Japan Is Cheap

Japan has been all over the news lately -- most notably when President Obama referred to the country in his sales pitch for the stimulus package. He wanted the United States to avoid the plight of Japan in the 1990s, which is known as "the lost decade." In the 90s, Japan grew very little, the economy was trapped in a deflationary spiral, and only Japanese exporters did well.

The Japanese stock market, as measured by the Nikkei, topped out in December 1989 at just under 39,000; it's currently trading near 7,200. This is a more than 80% decline in just under 20 years. Imagine how you'd feel if you had invested in a Japanese index fund back in the glory days!

In my opinion, at these levels, the majority of bad news has been discounted by the Japanese market. Stocks have declined precipitously in the past year, and it makes sense to do some fishing at present levels.

The lay of the land
Investors can buy shares of a wide variety of Japanese companies that trade on U.S. exchanges. You'll find everything from technology and heavy industrial manufacturing companies to businesses selling home and leisure goods. In my opinion, however, five companies stand out as the best opportunities in the Japanese market right now:

Company

Industry

Mitsubishi UFJ Financial (NYSE: MTU  )

Financial - Foreign Money Center Banks

Mizuho Financial

Financial - Foreign Money Center Banks

Nissan Motor (Nasdaq: NSANY  )

Automobiles & Parts

Nomura

Financial - Investment Brokerage

Orix

Financial - Credit Services

Source: Yahoo! Finance.

Why Japanese banks?
I've previously written about the effects of deflation. Deflation is disastrous for the banking system, because it causes losses to accumulate over time as asset prices decline while debts stay constant.

In 2006 I wrote (in another forum) about how I expected to see the share prices of Citigroup (NYSE: C  ) and Mitsubishi UFJ Financial Group cross. I believed Citigroup would decline due to the expected deflationary effects of the housing bust, while Mitsubishi UFJ would rise.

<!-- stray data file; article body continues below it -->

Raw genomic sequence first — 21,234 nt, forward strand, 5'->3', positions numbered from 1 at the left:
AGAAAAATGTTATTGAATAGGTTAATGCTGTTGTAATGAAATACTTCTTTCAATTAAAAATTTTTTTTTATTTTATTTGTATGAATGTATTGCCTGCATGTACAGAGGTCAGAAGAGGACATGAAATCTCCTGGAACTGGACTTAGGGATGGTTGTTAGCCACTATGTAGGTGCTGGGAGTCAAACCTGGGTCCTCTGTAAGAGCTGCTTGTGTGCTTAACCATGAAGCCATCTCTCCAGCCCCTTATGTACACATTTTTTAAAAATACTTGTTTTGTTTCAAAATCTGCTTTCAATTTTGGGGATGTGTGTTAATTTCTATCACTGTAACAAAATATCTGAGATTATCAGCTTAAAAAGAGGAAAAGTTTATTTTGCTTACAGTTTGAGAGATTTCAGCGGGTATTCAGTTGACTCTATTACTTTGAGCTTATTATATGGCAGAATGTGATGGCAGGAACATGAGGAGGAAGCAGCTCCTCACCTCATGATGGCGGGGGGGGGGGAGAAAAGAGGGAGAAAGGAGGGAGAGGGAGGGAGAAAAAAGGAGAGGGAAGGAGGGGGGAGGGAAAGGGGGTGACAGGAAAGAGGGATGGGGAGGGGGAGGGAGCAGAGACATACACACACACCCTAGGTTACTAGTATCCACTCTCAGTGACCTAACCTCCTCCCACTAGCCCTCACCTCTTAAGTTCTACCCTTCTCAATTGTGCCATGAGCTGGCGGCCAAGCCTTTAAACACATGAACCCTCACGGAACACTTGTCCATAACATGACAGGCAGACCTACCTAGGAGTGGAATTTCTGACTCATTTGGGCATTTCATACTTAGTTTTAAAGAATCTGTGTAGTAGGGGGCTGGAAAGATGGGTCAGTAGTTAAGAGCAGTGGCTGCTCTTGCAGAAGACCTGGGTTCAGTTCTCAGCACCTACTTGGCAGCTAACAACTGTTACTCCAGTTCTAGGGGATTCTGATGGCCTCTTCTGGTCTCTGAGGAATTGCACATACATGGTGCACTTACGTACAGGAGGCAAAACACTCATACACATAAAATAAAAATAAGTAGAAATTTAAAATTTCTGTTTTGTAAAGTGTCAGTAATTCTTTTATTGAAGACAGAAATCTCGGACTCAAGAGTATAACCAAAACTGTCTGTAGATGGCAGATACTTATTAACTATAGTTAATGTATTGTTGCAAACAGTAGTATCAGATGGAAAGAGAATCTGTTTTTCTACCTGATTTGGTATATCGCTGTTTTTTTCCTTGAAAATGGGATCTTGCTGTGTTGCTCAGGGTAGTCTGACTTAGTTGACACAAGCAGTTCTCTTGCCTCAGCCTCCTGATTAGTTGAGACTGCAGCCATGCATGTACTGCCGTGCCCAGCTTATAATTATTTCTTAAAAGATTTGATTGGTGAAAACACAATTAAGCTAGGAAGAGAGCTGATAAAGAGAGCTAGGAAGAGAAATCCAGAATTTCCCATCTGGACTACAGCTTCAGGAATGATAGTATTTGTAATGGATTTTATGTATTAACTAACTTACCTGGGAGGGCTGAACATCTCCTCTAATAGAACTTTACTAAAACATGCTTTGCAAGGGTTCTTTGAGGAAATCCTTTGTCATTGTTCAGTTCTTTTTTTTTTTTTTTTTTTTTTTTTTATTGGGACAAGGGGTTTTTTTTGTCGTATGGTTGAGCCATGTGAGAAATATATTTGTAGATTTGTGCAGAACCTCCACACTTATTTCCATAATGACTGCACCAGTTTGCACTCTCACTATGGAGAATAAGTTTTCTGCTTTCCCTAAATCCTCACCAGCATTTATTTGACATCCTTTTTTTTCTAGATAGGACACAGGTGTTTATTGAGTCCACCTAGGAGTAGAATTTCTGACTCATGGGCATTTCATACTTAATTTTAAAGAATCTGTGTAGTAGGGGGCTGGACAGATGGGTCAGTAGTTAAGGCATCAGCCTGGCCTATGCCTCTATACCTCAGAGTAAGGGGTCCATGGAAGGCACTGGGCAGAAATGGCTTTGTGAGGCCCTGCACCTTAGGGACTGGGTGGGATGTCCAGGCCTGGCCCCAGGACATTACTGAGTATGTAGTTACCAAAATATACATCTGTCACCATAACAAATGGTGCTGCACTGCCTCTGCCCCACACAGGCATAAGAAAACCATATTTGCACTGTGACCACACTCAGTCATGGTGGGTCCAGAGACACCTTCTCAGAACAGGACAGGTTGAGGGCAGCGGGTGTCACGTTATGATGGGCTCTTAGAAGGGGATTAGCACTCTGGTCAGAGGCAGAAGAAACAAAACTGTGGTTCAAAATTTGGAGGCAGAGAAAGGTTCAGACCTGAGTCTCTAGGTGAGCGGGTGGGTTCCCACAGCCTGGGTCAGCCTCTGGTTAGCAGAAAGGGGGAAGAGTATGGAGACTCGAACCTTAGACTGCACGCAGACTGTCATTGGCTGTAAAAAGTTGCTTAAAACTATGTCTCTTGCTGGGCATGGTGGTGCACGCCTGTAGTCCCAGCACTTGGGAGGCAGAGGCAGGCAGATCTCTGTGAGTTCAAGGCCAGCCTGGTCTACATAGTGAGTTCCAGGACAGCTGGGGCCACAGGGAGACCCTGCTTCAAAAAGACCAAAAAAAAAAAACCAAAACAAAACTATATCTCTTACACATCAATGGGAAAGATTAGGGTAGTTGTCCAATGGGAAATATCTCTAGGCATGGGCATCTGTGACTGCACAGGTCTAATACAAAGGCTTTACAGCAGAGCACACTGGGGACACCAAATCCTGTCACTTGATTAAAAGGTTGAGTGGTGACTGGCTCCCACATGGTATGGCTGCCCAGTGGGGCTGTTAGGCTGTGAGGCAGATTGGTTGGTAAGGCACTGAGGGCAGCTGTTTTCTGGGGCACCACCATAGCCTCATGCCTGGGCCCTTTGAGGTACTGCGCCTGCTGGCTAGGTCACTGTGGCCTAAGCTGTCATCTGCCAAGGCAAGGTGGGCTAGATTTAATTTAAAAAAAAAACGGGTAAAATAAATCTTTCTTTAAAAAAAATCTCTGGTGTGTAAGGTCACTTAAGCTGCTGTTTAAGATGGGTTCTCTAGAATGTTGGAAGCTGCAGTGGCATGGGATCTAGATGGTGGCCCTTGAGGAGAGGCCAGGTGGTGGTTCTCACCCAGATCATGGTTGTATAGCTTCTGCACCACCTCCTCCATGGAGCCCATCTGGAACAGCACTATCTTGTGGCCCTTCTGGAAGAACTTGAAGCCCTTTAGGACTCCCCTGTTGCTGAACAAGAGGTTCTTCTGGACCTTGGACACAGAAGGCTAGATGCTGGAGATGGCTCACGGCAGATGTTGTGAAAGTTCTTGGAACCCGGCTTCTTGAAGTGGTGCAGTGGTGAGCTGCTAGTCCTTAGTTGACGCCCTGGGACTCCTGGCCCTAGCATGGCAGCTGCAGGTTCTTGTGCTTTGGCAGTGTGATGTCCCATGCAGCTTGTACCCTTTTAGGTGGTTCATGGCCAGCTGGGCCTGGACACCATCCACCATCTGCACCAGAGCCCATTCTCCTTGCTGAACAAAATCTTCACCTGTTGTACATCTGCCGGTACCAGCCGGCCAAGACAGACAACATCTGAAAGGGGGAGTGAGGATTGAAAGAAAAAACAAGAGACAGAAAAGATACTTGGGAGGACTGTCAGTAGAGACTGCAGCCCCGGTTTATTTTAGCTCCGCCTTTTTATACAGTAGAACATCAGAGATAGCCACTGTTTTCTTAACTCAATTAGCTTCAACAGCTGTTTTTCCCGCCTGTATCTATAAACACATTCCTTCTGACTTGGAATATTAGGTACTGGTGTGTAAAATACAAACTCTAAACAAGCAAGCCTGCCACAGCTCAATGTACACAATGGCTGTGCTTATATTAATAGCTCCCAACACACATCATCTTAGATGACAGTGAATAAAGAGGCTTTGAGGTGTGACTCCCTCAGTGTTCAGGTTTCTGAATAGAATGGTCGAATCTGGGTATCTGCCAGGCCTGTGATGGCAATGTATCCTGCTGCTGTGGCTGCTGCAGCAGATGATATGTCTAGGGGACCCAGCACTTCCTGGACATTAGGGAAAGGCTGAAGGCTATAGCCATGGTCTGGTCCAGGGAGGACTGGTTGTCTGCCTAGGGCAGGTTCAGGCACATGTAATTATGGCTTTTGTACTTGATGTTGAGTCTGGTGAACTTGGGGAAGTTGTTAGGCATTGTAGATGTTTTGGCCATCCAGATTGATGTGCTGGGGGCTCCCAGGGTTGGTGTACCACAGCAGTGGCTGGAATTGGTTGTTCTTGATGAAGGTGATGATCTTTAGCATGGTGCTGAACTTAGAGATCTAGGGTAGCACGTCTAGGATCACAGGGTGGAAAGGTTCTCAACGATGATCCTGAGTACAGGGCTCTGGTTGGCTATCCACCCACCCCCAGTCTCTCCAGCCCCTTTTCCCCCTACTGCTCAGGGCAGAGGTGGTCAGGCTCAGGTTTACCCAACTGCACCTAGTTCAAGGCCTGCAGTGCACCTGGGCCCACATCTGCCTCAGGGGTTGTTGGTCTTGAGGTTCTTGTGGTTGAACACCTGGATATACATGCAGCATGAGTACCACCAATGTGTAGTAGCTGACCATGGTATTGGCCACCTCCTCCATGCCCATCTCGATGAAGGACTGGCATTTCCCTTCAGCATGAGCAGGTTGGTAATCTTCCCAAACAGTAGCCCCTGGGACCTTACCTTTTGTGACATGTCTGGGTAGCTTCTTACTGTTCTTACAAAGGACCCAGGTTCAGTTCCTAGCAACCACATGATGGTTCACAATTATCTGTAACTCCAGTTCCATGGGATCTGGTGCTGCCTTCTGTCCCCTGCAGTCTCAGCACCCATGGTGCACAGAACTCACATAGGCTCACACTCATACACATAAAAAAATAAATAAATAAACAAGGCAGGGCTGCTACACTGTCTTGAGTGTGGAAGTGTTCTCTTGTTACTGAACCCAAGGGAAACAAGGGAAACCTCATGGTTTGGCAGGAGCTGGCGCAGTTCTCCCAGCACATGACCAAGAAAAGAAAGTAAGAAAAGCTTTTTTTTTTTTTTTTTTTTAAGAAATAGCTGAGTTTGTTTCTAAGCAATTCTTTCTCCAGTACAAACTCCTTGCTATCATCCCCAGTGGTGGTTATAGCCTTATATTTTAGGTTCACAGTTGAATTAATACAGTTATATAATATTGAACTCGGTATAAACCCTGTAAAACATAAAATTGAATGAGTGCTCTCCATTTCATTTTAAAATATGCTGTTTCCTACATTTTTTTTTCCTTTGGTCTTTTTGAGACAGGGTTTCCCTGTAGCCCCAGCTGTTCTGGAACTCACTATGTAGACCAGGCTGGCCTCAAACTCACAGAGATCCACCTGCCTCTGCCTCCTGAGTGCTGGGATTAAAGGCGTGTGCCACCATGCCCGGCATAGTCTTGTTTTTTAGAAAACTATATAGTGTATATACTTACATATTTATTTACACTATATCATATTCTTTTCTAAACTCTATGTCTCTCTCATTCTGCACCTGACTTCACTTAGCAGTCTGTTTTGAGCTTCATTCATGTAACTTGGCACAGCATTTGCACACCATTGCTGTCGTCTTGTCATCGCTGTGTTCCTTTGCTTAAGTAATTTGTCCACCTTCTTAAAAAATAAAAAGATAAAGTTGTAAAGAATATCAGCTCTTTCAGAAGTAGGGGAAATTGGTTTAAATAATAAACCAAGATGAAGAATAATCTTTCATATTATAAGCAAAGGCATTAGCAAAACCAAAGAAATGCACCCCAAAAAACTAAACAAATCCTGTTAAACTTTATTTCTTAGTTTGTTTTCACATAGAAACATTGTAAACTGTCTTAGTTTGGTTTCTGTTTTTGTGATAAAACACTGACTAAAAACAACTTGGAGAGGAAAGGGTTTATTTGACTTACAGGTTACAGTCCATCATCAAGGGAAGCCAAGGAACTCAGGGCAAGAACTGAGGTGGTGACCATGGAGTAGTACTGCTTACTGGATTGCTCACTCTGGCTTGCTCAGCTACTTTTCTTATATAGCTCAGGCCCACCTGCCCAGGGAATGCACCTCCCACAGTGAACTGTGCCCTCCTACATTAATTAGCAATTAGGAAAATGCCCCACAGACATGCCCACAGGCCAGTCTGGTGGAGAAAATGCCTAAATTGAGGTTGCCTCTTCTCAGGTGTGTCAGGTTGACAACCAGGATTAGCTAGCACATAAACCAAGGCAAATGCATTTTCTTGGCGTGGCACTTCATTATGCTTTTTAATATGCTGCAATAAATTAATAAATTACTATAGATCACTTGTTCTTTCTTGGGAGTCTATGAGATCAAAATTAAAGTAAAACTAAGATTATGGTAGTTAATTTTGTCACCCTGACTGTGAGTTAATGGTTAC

At the time, Citigroup was trading in the $40s; Mitsubishi UFJ was in the low $10s. While I was right on the crossing part, I was completely off on the rally in Mitsubishi UFJ's shares. Citigroup has now declined below $2, while the shares of Mitsubishi UFJ are fetching $4.50. Never underestimate the ability of the stock market to overshoot -- in both directions.

While some may be tempted to bottom-fish with Citigroup right here, I would be a lot more comfortable doing the same with Mitsubishi UFJ. U.S. banks have been dealing with this deflationary problem -- most evident in housing -- for just a couple of years, while Japanese banks have almost two decades of experience.

Mitsubishi UFJ is the largest Japanese bank by assets -- roughly $2 trillion -- and as a result is a direct beneficiary of any macroeconomic stabilization in Japan. Japan was the first to get into a deflationary cycle in the 1990s, and I believe it is a safe bet that Japan will be the first to get out. The bank trades at a discount to book value and is still profitable, trading at 9 times forward earnings (of course, assuming you can believe those earnings estimates). And it has thus far not reported horrific CDO-related losses like Citigroup.

From banks to brokers
A much riskier Japanese financial firm is Nomura. This is the largest Japanese stand-alone broker, which recently acquired Lehman Brothers' assets in Asia. Nomura just reported its worst quarter since it started issuing quarterly reports back in 2001. The issue is that broker-dealers are very leveraged to stock and credit market performance.

Hovering near $5, the shares look interesting -- although they're still speculative. The stock trades at an even deeper discount to book value than Mitsubishi, and if the markets recover at some point in 2009 or 2010, Nomura can easily trade at a premium to book value, provided losses remain manageable in 2009.

Autos with staying power
For years, Japanese car companies have been taking away market share by raising quality and giving consumers more bang for their buck. Of the major three -- Toyota (NYSE: TM  ) , Honda (NYSE: HMC  ) , and Nissan -- Nissan has declined the most in the past year. Nissan is run by a non-Japanese executive, Carlos Ghosn -- who also runs Renault of France (Renault is a controlling shareholder of Nissan).

Nissan's shares currently trade well below where they did when Ghosn took over as CEO in 2001, even though the company is in much better shape. Yes, car sales in the United States have declined from an annual rate of 9.6 million in January, while the average rate for the decade is closer to 16 million vehicles. Instead of bottom-fishing with lost causes like General Motors (NYSE: GM  ) or Ford (NYSE: F  ) , I think you'd be better served kicking the tires on Nissan.

Not all Fools agree on Japan -- just see the links below for contrary views -- but I believe it's a market worth serious investigation.

More on Japan:

Fool contributor Ivan Martchev does not own shares in any of the companies in this story. Nissan is a Motley Fool Global Gains recommendation. Try any of our Foolish newsletters today, free for 30 days. The Fool has a disclosure policy.


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